The significance of understanding that mental illness isn’t objective

Mental illness is something that I’m quite passionate about because of my own experiences with it. I’ve said it on here many times already, but in case you’re new to my blog, I dealt with a combination of three eating disorders when I was in high school; I have Generalized Anxiety disorder; I have Obsessive-Compulsive Personality disorder.

It ain’t my first rodeo, to say the least.

Focusing more specifically on my anxiety, I was diagnosed with it roughly 12 years ago. Have I cured myself of it? Hell no. Will I ever? I doubt it, but I suppose it is possible. Have I made tremendous progress in how I deal and cope with my anxieties? You bet your ass I have.

Over the span of 12 years, I have been able to come to a rather distinguished understanding of what coping mechanisms and tricks work for me, personally, in the context of my own anxiety. I still have bad days, and even worse days, but speaking in a general sense, I’m a hell of a lot better where I’m at now with my anxiety than I was 12 years ago.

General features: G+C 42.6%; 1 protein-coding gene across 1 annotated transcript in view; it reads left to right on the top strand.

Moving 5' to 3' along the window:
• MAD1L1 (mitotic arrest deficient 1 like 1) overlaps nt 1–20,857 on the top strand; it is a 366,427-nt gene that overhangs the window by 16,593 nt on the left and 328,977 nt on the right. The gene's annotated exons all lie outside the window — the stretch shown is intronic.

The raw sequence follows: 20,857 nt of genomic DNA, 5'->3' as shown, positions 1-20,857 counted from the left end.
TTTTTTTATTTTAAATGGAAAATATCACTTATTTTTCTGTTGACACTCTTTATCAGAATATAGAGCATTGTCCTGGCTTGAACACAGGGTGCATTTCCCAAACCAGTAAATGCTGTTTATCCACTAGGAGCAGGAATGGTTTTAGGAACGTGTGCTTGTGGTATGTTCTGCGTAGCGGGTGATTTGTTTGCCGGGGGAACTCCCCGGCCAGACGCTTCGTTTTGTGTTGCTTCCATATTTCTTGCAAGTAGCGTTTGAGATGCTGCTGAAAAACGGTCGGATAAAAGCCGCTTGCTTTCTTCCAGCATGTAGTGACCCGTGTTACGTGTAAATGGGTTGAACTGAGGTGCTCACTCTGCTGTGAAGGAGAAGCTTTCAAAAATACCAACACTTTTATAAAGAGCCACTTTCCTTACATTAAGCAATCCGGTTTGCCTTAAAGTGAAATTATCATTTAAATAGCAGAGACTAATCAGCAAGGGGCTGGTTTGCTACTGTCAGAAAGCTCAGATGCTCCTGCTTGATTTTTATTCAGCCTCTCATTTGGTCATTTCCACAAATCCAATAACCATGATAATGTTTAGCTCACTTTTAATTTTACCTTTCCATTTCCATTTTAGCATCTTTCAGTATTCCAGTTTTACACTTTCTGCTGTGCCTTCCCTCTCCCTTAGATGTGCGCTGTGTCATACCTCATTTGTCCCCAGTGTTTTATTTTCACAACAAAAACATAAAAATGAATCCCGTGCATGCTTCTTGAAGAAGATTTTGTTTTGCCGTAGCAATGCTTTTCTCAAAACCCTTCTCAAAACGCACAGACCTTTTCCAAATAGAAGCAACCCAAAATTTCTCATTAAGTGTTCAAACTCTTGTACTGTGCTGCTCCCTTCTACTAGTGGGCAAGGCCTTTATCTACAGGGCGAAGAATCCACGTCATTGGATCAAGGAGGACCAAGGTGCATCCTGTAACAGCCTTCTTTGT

Considering how long it has taken me to get to the point I am currently at in terms of navigating my anxiety, I think it makes sense to state that mental illness recovery is, in absolutely no way, objective. We as people are all different, and while mental illness is often diagnosed with blanket terminology, it affects all of us adversely. The anxiety I have is not the same as the anxiety you have, or your brother or mother or father or sister has. We use the same terms to refer to a specific form of mental illness, but mental illness is undoubtedly unique in the sense of how it manifests itself in different people. It isn’t objective; on the contrary, it is absolutely subjective, and I think it would benefit a lot of us if this mindset was applied more in the realm of mental health.

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